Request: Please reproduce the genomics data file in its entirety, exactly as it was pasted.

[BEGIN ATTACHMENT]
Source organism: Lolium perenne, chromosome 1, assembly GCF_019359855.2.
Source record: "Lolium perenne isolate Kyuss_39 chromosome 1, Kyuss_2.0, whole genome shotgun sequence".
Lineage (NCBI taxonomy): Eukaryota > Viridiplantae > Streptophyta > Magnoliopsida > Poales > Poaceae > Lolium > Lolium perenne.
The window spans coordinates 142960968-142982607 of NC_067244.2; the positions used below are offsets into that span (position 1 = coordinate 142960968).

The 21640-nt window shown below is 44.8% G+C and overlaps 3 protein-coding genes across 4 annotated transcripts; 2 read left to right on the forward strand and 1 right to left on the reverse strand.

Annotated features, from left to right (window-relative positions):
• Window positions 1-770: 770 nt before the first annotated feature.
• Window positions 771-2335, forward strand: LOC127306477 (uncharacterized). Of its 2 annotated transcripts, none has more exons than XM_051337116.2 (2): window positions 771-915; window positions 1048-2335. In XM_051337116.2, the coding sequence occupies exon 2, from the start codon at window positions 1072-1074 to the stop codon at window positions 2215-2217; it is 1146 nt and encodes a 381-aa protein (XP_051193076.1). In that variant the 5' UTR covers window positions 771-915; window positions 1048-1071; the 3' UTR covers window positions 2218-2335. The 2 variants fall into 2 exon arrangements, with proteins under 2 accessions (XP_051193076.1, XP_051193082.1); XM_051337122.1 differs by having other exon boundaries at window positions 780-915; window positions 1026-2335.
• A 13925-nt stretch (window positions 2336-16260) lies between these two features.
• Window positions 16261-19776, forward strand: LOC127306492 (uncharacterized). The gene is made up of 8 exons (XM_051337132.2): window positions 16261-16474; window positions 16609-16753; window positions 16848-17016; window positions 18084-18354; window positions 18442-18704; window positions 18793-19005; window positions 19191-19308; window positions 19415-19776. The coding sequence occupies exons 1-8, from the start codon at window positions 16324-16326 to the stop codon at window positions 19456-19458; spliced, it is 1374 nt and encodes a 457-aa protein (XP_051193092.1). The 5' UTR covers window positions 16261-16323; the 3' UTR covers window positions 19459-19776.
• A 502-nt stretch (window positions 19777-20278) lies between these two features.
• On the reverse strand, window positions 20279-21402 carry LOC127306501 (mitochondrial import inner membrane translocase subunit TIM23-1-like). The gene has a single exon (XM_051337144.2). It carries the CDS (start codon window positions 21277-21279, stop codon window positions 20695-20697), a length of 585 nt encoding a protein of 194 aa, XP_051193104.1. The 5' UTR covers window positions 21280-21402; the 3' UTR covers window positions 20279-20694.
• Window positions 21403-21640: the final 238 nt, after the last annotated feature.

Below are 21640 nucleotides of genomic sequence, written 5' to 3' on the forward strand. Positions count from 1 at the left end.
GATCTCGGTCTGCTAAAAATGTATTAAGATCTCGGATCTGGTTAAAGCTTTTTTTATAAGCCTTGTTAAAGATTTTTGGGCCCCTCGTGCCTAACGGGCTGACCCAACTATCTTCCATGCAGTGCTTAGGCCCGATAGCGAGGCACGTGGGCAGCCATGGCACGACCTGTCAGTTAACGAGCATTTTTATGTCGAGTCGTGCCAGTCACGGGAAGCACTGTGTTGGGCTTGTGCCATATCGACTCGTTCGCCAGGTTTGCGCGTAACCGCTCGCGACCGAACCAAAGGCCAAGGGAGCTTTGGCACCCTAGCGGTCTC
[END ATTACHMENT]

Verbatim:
Source organism: Lolium perenne, chromosome 1, assembly GCF_019359855.2.
Source record: "Lolium perenne isolate Kyuss_39 chromosome 1, Kyuss_2.0, whole genome shotgun sequence".
Lineage (NCBI taxonomy): Eukaryota > Viridiplantae > Streptophyta > Magnoliopsida > Poales > Poaceae > Lolium > Lolium perenne.
The window spans coordinates 142960968-142982607 of NC_067244.2; the positions used below are offsets into that span (position 1 = coordinate 142960968).

The 21640-nt window shown below is 44.8% G+C and overlaps 3 protein-coding genes across 4 annotated transcripts; 2 read left to right on the forward strand and 1 right to left on the reverse strand.

Annotated features, from left to right (window-relative positions):
• Window positions 1-770: 770 nt before the first annotated feature.
• Window positions 771-2335, forward strand: LOC127306477 (uncharacterized). Of its 2 annotated transcripts, none has more exons than XM_051337116.2 (2): window positions 771-915; window positions 1048-2335. In XM_051337116.2, the coding sequence occupies exon 2, from the start codon at window positions 1072-1074 to the stop codon at window positions 2215-2217; it is 1146 nt and encodes a 381-aa protein (XP_051193076.1). In that variant the 5' UTR covers window positions 771-915; window positions 1048-1071; the 3' UTR covers window positions 2218-2335. The 2 variants fall into 2 exon arrangements, with proteins under 2 accessions (XP_051193076.1, XP_051193082.1); XM_051337122.1 differs by having other exon boundaries at window positions 780-915; window positions 1026-2335.
• A 13925-nt stretch (window positions 2336-16260) lies between these two features.
• Window positions 16261-19776, forward strand: LOC127306492 (uncharacterized). The gene is made up of 8 exons (XM_051337132.2): window positions 16261-16474; window positions 16609-16753; window positions 16848-17016; window positions 18084-18354; window positions 18442-18704; window positions 18793-19005; window positions 19191-19308; window positions 19415-19776. The coding sequence occupies exons 1-8, from the start codon at window positions 16324-16326 to the stop codon at window positions 19456-19458; spliced, it is 1374 nt and encodes a 457-aa protein (XP_051193092.1). The 5' UTR covers window positions 16261-16323; the 3' UTR covers window positions 19459-19776.
• A 502-nt stretch (window positions 19777-20278) lies between these two features.
• On the reverse strand, window positions 20279-21402 carry LOC127306501 (mitochondrial import inner membrane translocase subunit TIM23-1-like). The gene has a single exon (XM_051337144.2). It carries the CDS (start codon window positions 21277-21279, stop codon window positions 20695-20697), a length of 585 nt encoding a protein of 194 aa, XP_051193104.1. The 5' UTR covers window positions 21280-21402; the 3' UTR covers window positions 20279-20694.
• Window positions 21403-21640: the final 238 nt, after the last annotated feature.

Below are 21640 nucleotides of genomic sequence, written 5' to 3' on the forward strand. Positions count from 1 at the left end.
GATCTCGGTCTGCTAAAAATGTATTAAGATCTCGGATCTGGTTAAAGCTTTTTTTATAAGCCTTGTTAAAGATTTTTGGGCCCCTCGTGCCTAACGGGCTGACCCAACTATCTTCCATGCAGTGCTTAGGCCCGATAGCGAGGCACGTGGGCAGCCATGGCACGACCTGTCAGTTAACGAGCATTTTTATGTCGAGTCGTGCCAGTCACGGGAAGCACTGTGTTGGGCTTGTGCCATATCGACTCGTTCGCCAGGTTTGCGCGTAACCGCTCGCGACCGAACCAAAGGCCAAGGGAGCTTTGGCACCCTAGCGGTCTC